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Monhegan Island Offshore Wind: New DOE Should Decline $40 Million Subsidy

Monday, March 13, 2017 23:09
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(Before It's News)

“A consortium of grant seekers, organized under the name ‘Aqua Ventus,’ vies for $40 million in Department of Energy grants to build a demonstration wind project within three miles of Monhegan Island. They do so under the higher moral purpose of saving the planet, but that is simply to camouflage what is but a callous quest for ‘free’ government money, taxpayers and ratepayers be damned.”

Will the new, improved US Department of Energy (DOE) just-say-no to a massively uneconomic proposed wind project offshore?

I call your attention to a situation in Maine which I believe is a poster child for how the forgotten American is being robbed and disrespected by the renewable-energy special interests and their coterie of shills. At issue is DOE is presently considering grants of $40 million for a project which would never exist absent tax-and-spend government largesse to this point.

Background

In 2008, Governor John Baldacci’s “The Expedited Wind Energy Act” passed the Maine Legislature with absolutely no debate or objection. “Maine is the Saudi Arabia of wind,” they said, among other exaggerations and deceits.

The push was buttressed by a slick 105-page study from the Brookings Institution, Charting Maine’s Future: An Action Plan for Promoting Sustainable Prosperity and Quality Places.

Yet the subsidy seekers continue to try and put through more and more industrial wind projects in the state of Maine both on land and now offshore.

The bill constituted one of the most significant changes in the state’s land use laws in a generation. According to the nonpartisan Maine Center for Public Interest Reporting:

  • It weakened longstanding rules that would have required wind turbines “to fit harmoniously into the landscape.” LURC director Catherine Carroll said, “That’s a huge change.”
  • The bill cut off a layer of appeal for those protesting state permits for wind power.
  • It set ambitious goals for the development of wind power that could result in 1,000 to 2,000 turbines being constructed along hundreds of miles of Maine’s landscape, including the highly prized mountaintops.
  • It opened every acre of the state’s 400 municipalities to fast-track wind development.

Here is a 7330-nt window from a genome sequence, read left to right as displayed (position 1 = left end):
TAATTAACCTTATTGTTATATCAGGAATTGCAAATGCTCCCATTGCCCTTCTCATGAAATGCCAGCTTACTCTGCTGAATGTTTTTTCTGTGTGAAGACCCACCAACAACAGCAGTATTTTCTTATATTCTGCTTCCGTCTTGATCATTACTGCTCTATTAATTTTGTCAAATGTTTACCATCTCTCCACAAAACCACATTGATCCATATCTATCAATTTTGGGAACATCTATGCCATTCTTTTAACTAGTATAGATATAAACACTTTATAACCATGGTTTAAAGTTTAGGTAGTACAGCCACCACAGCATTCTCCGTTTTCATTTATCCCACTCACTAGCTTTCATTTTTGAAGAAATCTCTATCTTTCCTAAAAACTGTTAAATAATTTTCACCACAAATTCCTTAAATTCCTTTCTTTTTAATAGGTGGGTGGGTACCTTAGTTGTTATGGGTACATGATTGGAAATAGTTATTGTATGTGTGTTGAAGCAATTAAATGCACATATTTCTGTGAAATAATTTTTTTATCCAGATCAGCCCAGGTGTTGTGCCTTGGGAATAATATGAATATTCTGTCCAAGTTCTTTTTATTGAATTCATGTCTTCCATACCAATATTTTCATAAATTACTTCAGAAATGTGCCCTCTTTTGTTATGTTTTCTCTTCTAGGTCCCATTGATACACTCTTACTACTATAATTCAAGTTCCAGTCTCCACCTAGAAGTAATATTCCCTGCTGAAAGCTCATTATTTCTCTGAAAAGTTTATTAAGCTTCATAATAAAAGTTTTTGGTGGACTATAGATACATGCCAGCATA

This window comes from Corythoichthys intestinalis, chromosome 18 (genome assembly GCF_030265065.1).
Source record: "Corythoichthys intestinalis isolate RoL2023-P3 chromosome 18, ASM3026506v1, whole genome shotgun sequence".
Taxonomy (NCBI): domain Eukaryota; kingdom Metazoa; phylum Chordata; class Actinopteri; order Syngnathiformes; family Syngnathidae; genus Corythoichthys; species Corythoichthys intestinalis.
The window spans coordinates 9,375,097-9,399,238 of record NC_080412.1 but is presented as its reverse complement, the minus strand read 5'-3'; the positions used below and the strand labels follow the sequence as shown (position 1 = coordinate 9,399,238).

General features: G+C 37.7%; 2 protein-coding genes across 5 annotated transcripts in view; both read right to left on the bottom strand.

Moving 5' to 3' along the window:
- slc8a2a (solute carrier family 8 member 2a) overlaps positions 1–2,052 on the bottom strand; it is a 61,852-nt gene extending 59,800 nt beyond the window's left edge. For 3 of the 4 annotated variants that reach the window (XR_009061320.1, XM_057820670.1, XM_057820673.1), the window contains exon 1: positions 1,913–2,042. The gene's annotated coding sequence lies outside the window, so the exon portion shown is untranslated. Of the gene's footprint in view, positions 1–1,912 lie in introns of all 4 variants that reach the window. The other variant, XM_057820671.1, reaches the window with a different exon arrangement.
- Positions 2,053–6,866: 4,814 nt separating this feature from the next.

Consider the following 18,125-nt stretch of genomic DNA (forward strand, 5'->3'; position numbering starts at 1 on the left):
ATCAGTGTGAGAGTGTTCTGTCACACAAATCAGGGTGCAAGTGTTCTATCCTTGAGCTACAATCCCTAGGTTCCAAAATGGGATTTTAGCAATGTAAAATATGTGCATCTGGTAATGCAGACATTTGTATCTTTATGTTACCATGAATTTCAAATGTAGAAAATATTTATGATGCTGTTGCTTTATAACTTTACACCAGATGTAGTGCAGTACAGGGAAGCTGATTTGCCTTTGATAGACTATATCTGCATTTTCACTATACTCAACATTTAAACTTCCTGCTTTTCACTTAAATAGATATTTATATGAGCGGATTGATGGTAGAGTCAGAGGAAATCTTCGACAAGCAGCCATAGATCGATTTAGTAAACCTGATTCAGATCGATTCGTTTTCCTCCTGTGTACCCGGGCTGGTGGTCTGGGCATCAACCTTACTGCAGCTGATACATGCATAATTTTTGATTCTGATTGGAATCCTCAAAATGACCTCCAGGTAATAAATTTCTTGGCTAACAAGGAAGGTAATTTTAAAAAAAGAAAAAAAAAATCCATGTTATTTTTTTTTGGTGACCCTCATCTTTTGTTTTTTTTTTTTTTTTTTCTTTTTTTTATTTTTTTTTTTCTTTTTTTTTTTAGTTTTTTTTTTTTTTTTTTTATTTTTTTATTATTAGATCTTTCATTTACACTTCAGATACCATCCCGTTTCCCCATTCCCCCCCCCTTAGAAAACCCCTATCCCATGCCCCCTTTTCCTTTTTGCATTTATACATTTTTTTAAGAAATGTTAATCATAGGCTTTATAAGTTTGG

Baldacci said all this could be done without hurting Maine’s landscape or the tourism industry.  The law is still largely in effect today.

According to Chris O’Neil, a former state legislator who now works as a public affairs consultant to groups opposing wind power development in Maine’s mountains, the governor’s vision was fundamentally flawed. “To fulfill the charge of making Maine a leader in wind power development and to simultaneously protect Maine’s quality of place, is impossible.” O’Neil’s use of the phrase “quality of place” was surely intentional, as those precise words had oft been articulated by Governor Baldacci as Maine’s most important asset. On that count, Baldacci was right. Even a broken clock….

Current Aqua Ventus Proposal

Monhegan Island is one of Maine’s idyllic places, an island that has been treasured by visitors and artists as well as residents who ply the surrounding waters for fish and lobsters as did their ancestors for generations. Putting wind turbine towers in these waters, ultimately twice the height of any building in the state of Maine, would be an unthinkable blight on the island.

However, that is exactly what is on the wind proponents’ drawing boards, as a consortium of grant seekers, organized under the name “Aqua Ventus”, vies for $40 million in Department of Energy grants to build a demonstration wind project within three miles of the island. They do so under the higher moral purpose of saving the planet, but that is simply to camouflage what is but a callous quest for “free” government money, taxpayers and ratepayers be damned.